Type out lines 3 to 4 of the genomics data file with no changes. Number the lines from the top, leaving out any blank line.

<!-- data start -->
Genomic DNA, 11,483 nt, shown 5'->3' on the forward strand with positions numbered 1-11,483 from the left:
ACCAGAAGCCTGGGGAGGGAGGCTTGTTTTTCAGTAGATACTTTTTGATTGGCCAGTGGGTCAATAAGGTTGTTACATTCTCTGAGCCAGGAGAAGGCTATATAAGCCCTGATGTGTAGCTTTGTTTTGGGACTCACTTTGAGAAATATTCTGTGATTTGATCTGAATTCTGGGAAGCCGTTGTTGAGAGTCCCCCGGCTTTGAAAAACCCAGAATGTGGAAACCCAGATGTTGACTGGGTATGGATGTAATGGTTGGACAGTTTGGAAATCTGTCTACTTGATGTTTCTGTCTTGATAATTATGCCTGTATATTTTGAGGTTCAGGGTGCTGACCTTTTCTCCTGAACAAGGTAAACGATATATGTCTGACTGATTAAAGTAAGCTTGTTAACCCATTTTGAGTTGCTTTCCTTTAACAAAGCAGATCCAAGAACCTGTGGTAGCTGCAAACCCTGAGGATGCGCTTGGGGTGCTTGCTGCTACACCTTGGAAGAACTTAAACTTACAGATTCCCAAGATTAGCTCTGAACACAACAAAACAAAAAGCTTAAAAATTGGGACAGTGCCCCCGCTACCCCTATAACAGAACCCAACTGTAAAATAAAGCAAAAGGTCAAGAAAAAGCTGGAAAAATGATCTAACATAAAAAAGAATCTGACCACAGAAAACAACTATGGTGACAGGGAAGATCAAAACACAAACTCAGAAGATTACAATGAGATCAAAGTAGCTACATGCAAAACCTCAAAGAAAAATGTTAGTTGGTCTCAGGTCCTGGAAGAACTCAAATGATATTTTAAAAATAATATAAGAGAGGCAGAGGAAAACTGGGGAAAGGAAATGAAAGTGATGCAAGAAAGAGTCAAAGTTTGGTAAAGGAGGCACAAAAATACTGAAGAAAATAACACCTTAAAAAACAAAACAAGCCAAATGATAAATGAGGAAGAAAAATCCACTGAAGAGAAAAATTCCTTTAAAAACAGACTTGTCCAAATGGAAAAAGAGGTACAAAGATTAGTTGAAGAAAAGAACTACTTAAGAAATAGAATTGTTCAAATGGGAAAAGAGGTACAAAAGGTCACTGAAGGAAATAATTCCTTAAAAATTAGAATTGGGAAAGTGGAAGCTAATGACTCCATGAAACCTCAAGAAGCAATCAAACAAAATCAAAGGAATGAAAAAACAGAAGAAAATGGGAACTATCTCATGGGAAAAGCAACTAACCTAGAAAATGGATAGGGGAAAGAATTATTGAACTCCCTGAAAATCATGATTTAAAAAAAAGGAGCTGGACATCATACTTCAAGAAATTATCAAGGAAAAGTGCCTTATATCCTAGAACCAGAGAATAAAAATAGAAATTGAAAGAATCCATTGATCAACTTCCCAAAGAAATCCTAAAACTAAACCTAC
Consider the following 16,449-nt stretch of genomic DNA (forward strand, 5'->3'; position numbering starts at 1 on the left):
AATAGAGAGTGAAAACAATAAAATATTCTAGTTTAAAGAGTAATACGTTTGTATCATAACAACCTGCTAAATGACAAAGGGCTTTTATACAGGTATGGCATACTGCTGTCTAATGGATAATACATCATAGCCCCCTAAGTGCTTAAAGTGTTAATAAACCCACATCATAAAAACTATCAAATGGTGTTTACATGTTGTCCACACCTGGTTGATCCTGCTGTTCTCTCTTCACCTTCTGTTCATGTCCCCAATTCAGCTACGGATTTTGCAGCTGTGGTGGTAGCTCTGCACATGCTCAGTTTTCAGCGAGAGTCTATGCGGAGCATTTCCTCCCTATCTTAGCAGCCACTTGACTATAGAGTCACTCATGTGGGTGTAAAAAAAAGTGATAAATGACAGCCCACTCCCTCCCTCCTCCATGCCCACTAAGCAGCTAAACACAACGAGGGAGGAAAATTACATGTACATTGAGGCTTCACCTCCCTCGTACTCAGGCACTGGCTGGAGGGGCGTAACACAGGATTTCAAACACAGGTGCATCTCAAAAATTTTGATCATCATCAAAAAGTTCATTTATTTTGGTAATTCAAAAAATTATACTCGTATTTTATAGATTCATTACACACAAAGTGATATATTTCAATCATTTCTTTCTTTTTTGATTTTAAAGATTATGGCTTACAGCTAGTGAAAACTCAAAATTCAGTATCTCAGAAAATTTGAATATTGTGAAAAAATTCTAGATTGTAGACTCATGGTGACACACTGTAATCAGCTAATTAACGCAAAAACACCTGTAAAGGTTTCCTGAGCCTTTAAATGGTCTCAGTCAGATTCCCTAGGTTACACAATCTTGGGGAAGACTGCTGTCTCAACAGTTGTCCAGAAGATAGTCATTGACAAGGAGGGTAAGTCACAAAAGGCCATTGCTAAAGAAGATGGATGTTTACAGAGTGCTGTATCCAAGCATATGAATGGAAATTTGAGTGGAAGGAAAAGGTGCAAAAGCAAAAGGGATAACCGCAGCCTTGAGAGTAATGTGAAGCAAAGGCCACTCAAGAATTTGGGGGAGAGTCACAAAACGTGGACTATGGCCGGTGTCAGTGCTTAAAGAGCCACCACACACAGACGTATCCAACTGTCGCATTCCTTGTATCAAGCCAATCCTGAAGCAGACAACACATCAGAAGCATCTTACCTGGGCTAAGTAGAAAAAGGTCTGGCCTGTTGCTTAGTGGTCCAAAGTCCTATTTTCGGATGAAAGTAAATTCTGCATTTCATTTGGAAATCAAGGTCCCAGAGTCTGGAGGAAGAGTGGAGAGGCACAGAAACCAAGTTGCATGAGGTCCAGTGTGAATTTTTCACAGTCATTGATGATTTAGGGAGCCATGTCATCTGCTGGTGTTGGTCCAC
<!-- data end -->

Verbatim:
Consider the following 16,449-nt stretch of genomic DNA (forward strand, 5'->3'; position numbering starts at 1 on the left):
AATAGAGAGTGAAAACAATAAAATATTCTAGTTTAAAGAGTAATACGTTTGTATCATAACAACCTGCTAAATGACAAAGGGCTTTTATACAGGTATGGCATACTGCTGTCTAATGGATAATACATCATAGCCCCCTAAGTGCTTAAAGTGTTAATAAACCCACATCATAAAAACTATCAAATGGTGTTTACATGTTGTCCACACCTGGTTGATCCTGCTGTTCTCTCTTCACCTTCTGTTCATGTCCCCAATTCAGCTACGGATTTTGCAGCTGTGGTGGTAGCTCTGCACATGCTCAGTTTTCAGCGAGAGTCTATGCGGAGCATTTCCTCCCTATCTTAGCAGCCACTTGACTATAGAGTCACTCATGTGGGTGTAAAAAAAAGTGATAAATGACAGCCCACTCCCTCCCTCCTCCATGCCCACTAAGCAGCTAAACACAACGAGGGAGGAAAATTACATGTACATTGAGGCTTCACCTCCCTCGTACTCAGGCACTGGCTGGAGGGGCGTAACACAGGATTTCAAACACAGGTGCATCTCAAAAATTTTGATCATCATCAAAAAGTTCATTTATTTTGGTAATTCAAAAAATTATACTCGTATTTTATAGATTCATTACACACAAAGTGATATATTTCAATCATTTCTTTCTTTTTTGATTTTAAAGATTATGGCTTACAGCTAGTGAAAACTCAAAATTCAGTATCTCAGAAAATTTGAATATTGTGAAAAAATTCTAGATTGTAGACTCATGGTGACACACTGTAATCAGCTAATTAACGCAAAAACACCTGTAAAGGTTTCCTGAGCCTTTAAATGGTCTCAGTCAGATTCCCTAGGTTACACAATCTTGGGGAAGACTGCTGTCTCAACAGTTGTCCAGAAGATAGTCATTGACAAGGAGGGTAAGTCACAAAAGGCCATTGCTAAAGAAGATGGATGTTTACAGAGTGCTGTATCCAAGCATATGAATGGAAATTTGAGTGGAAGGAAAAGGTGCAAAAGCAAAAGGGATAACCGCAGCCTTGAGAGTAATGTGAAGCAAAGGCCACTCAAGAATTTGGGGGAGAGTCACAAAACGTGGACTATGGCCGGTGTCAGTGCTTAAAGAGCCACCACACACAGACGTATCCAACTGTCGCATTCCTTGTATCAAGCCAATCCTGAAGCAGACAACACATCAGAAGCATCTTACCTGGGCTAAGTAGAAAAAGGTCTGGCCTGTTGCTTAGTGGTCCAAAGTCCTATTTTCGGATGAAAGTAAATTCTGCATTTCATTTGGAAATCAAGGTCCCAGAGTCTGGAGGAAGAGTGGAGAGGCACAGAAACCAAGTTGCATGAGGTCCAGTGTGAATTTTTCACAGTCATTGATGATTTAGGGAGCCATGTCATCTGCTGGTGTTGGTCCAC